avacado avacado Always wondering how ripe your avocado is? A new device can help. (Photo: Chad Miller / Flickr)

How ripe is your avocado? This new app knows

New handheld spectrometer and app knows how ripe an avocado is by scanning its molecular fingerprint. And that's just the beginning.

Want to know if the avocado in the grocery store is ripe enough to make guacamole? A new scanning device called SCIO can determine in five seconds if a hard avocado will be ripe in a day or two, or if a soft one has passed its prime.

The secret to SCIO's futuristic shopping tool is near-infrared spectroscopy, or NIRS as its users (and those who don’t want to fumble over the word spectroscopy) call it. NIRS scans the molecular fingerprint of an object, evaluates that fingerprint, and then provides information about the object’s chemical makeup. Until now, NIRS technology has been confined to labs because of the size and expense of the device. SCIO has brought the technology to consumers' pockets.

Dror Sharon and Damian Goldring, founders of Consumer Physics, Inc. in Tel Aviv, and their team of scientists, engineers and designers, created SCIO, a molecular sensor that fits in the palm of the hand, with the vision to bring the powerful technology of NIRS to everyone. They created a mass-produced hand-held spectrometer that has immediate uses as well as the ability to satisfy the naturally curious.

For consumers, the SCIO has practical benefits. 

“I put avocados in guacamole, salads, sandwiches, wraps and eat them cut up paired with ripe tomato,” Teresa Campbell, a home cook from New Jersey who eats avocados several times a week, told From The Grapevine. She can usually use her sense of touch to avoid buying unripe ones, but not overly ripe ones. “I could use the SCIO to make sure the avocados I buy won’t be brown inside when I cut them open.”

The device can also determine if the bargain-brand extra virgin olive oil on the store shelf is authentically extra virgin, calculate the number of calories in food for the health-conscious, and determine if the painkiller taken out of its container and put in a travel pill box is ibuprofen or acetaminophen.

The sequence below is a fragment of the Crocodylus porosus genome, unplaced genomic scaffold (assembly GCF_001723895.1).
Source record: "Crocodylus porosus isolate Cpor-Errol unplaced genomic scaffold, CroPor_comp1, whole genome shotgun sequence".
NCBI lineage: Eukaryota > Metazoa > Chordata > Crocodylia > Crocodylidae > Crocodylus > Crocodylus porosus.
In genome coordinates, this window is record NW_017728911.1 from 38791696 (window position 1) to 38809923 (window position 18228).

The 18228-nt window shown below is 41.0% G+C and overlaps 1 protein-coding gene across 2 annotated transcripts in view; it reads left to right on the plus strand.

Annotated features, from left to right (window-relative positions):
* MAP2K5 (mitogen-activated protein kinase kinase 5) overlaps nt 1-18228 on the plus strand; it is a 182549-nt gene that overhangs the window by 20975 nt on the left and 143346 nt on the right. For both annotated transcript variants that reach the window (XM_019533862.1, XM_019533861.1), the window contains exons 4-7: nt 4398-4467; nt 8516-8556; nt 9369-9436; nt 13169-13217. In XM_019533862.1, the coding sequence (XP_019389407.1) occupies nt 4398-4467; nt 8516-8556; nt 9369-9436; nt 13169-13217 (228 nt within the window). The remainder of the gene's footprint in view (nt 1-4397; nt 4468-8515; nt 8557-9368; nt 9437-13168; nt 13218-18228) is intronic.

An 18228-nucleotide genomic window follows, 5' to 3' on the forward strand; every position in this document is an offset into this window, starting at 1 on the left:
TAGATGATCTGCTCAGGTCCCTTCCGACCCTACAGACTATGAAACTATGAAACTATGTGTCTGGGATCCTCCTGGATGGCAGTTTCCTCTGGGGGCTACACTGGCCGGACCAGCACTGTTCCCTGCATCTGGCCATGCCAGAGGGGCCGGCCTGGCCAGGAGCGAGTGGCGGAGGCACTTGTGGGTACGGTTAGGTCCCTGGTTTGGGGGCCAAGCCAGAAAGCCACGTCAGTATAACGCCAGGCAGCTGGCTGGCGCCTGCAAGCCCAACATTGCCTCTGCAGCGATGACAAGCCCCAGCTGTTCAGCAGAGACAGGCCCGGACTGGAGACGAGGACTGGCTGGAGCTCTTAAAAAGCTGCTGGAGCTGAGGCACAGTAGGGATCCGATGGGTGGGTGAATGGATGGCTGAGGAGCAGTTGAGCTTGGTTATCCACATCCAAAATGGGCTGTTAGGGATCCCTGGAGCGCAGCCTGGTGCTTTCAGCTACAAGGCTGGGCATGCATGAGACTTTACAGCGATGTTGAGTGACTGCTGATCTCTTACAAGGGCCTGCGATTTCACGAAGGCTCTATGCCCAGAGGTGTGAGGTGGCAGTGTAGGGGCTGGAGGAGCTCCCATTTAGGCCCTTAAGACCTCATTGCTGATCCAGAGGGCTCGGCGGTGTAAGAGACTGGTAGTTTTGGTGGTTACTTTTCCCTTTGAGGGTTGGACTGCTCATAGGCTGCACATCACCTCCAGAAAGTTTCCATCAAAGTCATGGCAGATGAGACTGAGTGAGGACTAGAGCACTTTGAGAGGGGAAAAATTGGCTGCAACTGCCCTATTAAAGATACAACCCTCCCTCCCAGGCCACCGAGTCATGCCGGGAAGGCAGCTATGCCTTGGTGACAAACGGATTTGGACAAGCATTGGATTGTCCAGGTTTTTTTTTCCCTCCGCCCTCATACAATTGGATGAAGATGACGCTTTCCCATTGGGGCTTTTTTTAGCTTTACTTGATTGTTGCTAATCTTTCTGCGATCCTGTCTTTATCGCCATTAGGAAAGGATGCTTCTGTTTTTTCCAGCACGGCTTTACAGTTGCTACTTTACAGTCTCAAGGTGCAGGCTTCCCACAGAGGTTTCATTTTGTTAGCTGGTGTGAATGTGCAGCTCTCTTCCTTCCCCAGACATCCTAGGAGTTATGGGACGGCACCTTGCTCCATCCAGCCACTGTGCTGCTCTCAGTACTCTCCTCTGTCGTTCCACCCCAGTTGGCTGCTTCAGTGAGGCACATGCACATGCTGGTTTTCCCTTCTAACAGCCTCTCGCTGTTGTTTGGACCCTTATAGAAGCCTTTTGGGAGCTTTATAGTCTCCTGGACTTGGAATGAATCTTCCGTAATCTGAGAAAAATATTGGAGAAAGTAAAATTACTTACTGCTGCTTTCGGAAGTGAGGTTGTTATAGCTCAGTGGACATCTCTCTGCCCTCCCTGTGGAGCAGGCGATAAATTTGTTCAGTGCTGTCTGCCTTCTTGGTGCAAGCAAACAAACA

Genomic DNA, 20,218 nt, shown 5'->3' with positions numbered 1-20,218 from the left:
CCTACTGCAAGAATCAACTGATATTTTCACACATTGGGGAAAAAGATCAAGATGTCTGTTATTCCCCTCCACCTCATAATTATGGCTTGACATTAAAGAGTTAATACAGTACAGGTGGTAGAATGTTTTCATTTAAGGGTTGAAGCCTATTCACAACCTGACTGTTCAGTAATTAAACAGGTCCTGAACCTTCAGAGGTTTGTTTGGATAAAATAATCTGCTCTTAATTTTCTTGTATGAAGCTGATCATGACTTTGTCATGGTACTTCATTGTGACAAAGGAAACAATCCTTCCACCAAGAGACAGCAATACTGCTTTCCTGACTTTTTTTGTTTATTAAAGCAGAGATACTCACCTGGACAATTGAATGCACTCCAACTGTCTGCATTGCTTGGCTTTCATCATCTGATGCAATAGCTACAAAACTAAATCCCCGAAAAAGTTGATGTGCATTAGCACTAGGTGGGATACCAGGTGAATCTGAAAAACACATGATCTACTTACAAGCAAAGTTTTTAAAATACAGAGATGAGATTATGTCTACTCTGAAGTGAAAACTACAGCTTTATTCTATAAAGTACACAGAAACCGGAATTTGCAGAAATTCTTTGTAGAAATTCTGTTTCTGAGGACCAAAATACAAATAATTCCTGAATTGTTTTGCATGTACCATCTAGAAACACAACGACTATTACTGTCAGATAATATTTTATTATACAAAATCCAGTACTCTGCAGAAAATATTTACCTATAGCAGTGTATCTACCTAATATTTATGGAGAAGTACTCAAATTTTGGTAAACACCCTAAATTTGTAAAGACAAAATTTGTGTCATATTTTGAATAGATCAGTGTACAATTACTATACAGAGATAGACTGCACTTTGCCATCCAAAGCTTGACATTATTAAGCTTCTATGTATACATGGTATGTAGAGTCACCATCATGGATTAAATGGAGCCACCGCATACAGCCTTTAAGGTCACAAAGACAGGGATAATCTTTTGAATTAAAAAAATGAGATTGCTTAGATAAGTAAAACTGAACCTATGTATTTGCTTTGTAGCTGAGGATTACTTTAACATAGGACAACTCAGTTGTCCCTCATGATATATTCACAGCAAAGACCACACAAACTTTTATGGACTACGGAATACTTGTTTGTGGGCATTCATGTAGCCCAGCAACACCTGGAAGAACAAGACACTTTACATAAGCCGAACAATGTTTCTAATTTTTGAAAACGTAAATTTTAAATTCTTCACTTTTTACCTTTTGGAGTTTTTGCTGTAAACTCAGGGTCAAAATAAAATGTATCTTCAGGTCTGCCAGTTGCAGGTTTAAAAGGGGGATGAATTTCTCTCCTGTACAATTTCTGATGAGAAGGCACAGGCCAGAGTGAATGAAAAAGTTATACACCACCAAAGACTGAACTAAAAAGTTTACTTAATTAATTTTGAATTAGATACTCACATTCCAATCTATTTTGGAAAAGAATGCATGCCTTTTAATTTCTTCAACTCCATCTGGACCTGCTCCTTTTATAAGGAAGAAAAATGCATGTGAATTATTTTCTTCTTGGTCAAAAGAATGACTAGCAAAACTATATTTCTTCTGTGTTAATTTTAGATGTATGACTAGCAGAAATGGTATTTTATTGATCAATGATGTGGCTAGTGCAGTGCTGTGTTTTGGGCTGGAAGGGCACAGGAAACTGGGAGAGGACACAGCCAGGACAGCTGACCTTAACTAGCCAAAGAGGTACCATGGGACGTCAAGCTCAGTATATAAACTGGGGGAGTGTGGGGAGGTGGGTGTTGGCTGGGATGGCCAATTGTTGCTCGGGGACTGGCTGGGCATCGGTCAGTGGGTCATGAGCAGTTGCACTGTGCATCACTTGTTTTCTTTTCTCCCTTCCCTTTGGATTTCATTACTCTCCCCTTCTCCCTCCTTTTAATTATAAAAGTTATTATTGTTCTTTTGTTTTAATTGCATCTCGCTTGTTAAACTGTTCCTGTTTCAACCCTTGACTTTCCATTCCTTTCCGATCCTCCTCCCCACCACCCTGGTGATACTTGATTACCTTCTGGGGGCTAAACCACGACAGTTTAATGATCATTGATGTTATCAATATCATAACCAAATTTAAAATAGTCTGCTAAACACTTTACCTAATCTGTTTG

For the curious, SCIO goes far beyond sending back need-to-know information. It learns as it scans. SCIO users will help to create the world’s first database of matter. The information about the materials scanned is sent not only to a user's smartphone but also to a larger database. The possibilities for use in education, food systems, the environment, research and medicine are endless.

After a successful Kickstarter campaign that raised over $2.7 million, SCIO is well on its way to getting into consumers’ hands. The first spectrometers will go to the Kickstarter participants, but pre-orders are also being taken for an expected March 2015 shipping date to anyone who wants one.

Early users of SCIO will be able to impress their friends with their futuristic technology. Scans and photos of the objects scanned are easily shared with friends on Facebook, Twitter and other social networks.

The basic SCIO is $249 and includes all future applications developed by Consumer Physics for the next two years. Developer and researcher versions also allow users to do things like develop apps or download their samples to a PC and work with them using any tool they choose.

“We want to open this up to a developer community and start selling this to people who want to explore the world,” Sharon told VentureBeat. “They can keep their own databases. The more we measure, the more we learn. The more everybody learns.”

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